Search Images Maps Play YouTube News Gmail Drive More »
Sign in
Screen reader users: click this link for accessible mode. Accessible mode has the same essential features but works better with your reader.

Patents

  1. Advanced Patent Search
Publication numberUS3744635 A
Publication typeGrant
Publication dateJul 10, 1973
Filing dateMar 28, 1972
Priority dateMar 28, 1972
Publication numberUS 3744635 A, US 3744635A, US-A-3744635, US3744635 A, US3744635A
InventorsHorvath T
Original AssigneeHorvath T
Export CitationBiBTeX, EndNote, RefMan
External Links: USPTO, USPTO Assignment, Espacenet
Pump for aquarium filter tanks
US 3744635 A
Abstract  available in
Images(3)
Previous page
Next page
Claims  available in
Description  (OCR text may contain errors)

United States Patent 1 Horvath PUMP FOR AQUARIUM FILTER TANKS [76] Inventor: Tilior l iorvath, 1877 East 27th Street, Brooklyn, NY. 1 1129 [22] Filed: Mar. 28, 1972 [21] Appl. No.: 238,799

[52] US. Cl 210/169, 415/215, 417/424 [51] Int. Cl E0411 3/16 [58] Field of Search 417/424; 415/215;

[56] References Cited UNITED STATES PATENTS Thuma 210/169 2,515,538

Wall... 417/424 2,641,455 6/1953 Poirot-n. 210/169 3,130,246 4/1964 Banks 417/424 3,225,930 12/1965 Willinger 417/424 3,295,681 1/1967 Rubert et a1 210/169 3,468,288 9/1969 Cassil 210/169 3,566,840 73/1971 Willinger.. 210/169 3,701,427 10/1972 Howard 210/169 Primary Examiner-C. .l. Husar Attorney-Peter L. Tailer 1 July' 10, 1973 57 f ABSTRACT An aquarium filter pump which draws water from below filter material in a filter tank and returns it to an aquarium has a vertical pump casing conforming to an elongated impeller having a smaller lower end and a larger upper end above the top of the filter tank, the smaller lower end priming the upper end for more effcient pumping action. The pumplmotor is mounted on top of the casing and has a shaft extending down into it on which the impeller is mounted. The upper end of the impeller is formed as an inverted conical boss containing blades which throw water away from theshaft entrance. The shaft entrance into the casing has an adjustable seal admitting air for selective aeration. The casing has relatively rotatable inner and outer casings closed at the top and open at the bottom with a clearance therebetween. The outlet tube on the outer casing slides over an outlet opening in the inner casing so that relative rotation of the casings directs selected proportions of pumped water through the outlet tube and between the casings for recirculation back into the filter tank.

10 Claims, 8 Drawing Figures PUMP FOR AQUARIUM FILTER TANKS novel advantages.

FIG. 1 is a vertical section through a pump mounted in a filter tank fixed to a fragment of an aquarium tank,

the section being taken on line 1--l of FIG. 2.

FIG. 2 is a horizontal section taken on line 22 of FIG. 1. 6

FIG. 3 is a horizontal section taken on line 22 of FIG. 1 showing the pump adjusted for greater recirculation when used with a smaller aquarium tank.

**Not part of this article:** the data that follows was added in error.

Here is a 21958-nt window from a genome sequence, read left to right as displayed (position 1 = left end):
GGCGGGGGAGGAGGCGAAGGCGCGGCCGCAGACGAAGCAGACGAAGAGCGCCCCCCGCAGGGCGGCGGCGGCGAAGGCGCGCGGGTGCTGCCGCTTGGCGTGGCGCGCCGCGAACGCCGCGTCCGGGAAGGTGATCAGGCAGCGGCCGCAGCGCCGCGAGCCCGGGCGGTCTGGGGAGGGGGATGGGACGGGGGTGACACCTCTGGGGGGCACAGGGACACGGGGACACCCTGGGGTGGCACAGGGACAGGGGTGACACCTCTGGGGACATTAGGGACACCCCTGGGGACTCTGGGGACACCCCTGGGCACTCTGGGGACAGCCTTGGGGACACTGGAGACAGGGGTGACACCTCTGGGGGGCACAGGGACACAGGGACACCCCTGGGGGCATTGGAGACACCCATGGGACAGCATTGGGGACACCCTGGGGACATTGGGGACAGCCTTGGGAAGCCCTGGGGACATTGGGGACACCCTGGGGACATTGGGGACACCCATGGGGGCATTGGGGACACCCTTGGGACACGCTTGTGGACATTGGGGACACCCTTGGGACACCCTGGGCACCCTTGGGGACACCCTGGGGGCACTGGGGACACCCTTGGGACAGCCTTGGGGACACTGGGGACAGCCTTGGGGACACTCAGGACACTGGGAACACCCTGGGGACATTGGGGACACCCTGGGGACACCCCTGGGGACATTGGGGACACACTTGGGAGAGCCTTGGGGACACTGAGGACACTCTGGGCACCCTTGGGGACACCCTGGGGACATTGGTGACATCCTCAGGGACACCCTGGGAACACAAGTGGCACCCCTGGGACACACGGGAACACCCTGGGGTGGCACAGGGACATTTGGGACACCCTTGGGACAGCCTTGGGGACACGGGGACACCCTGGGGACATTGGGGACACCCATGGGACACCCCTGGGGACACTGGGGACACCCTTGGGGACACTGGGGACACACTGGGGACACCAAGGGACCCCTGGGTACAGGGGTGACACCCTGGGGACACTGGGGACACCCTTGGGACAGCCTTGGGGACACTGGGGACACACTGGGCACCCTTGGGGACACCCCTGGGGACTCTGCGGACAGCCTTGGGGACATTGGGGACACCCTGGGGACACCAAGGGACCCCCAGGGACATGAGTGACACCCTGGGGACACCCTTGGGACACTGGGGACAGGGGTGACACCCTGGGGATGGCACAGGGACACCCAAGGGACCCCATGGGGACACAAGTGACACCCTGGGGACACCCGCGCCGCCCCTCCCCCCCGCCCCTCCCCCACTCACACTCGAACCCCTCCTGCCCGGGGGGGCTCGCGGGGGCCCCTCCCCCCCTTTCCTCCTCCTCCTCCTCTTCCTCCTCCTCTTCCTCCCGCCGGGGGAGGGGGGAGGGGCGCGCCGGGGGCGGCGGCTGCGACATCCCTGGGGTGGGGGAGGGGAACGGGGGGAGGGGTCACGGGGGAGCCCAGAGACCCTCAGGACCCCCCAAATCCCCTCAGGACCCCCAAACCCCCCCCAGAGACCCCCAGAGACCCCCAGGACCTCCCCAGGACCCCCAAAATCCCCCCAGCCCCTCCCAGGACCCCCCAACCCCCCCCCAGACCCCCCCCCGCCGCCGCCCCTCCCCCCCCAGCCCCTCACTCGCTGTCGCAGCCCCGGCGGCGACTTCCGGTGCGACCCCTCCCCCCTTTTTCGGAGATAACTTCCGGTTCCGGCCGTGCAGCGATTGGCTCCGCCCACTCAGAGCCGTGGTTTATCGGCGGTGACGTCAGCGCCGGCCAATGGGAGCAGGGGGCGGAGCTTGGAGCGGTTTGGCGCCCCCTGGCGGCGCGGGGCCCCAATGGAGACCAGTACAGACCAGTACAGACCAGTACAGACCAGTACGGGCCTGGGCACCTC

FIG. 4 is a horizontal section taken on line 4-4 of FIG. 1. i

' FIG. 5 is a horizontal section taken on line 5-5 of FIG. 1.

FIG. 6 is a vertical section through a fragment of the top of the pump casing and the pump motor showing adjustment of the shaft seal to'r'educe aeration.

FIG. 7 is an exploded perspective view of the elements of thepump.

FIG. 8 is a side view of a fragment of a large aquarium tank showing a mode of operation of the pump of this invention.

As shown in FIGL l, an aquarium tank 10 has a filter tank 11 fixed to its rim 12 by a hooked flange 13. A spacer 14 positions the bottom of filter tank 11. Within tank 11 is a perforated platform 15 spaced from the bottom of filter tank 11 by legs 16. Layers of glass wool 17, charcoal 18, or other filter material rest on perforated platform 15. A suction tube 19 extends upward from platform 15 through the filter material to have a pump 20 fixed over it. Pump 20 draws water from below platform 15 and passes it to aquarium 10 through outlet tube 21. One or more syphons 22, as shown in FIG. 8, return water from aquarium tank 10 to filter tank. 11 so that water is continually drawn downward through thefilter material. The above, as described, is conventional procedure.

The pump 20 of this invention is shown in detail in FIGS. 1-7, A bridge 23 extends across the top of filter tank 11 and is positioned by the integrally molded downward extendingpins 24as shown inFIGS. 1-4. A

cylindrical downward extending cup 25 contains a central opening 26. A circular rubber tube 27 is disposed in cup 25 about opening 26 to receive and shock mount the tapered outer casing 28 of pump 20. An annular ridge 82 is formed. on casing 28 to enter the circular tube 27. Rubber tubing 27 is used as solid rubber does not provide a sufficiently resilient mounting.

Pump 20,.as most clearly shown in FIGS. 1 and 7, has an outer casing 28 from which there extends the shank 33 for the attachment of outlet tube 21. As will be ex-' plained, the great efficiency of this pump provides such a large volume flow that shank 33 should have a stud 29 formed thereon so that aperture 30 in extension 31 of collar 32 snaps over it. This locks outlet tube 21 to shank 33 so that it will'not be blown off shank 33 at full pump capacity;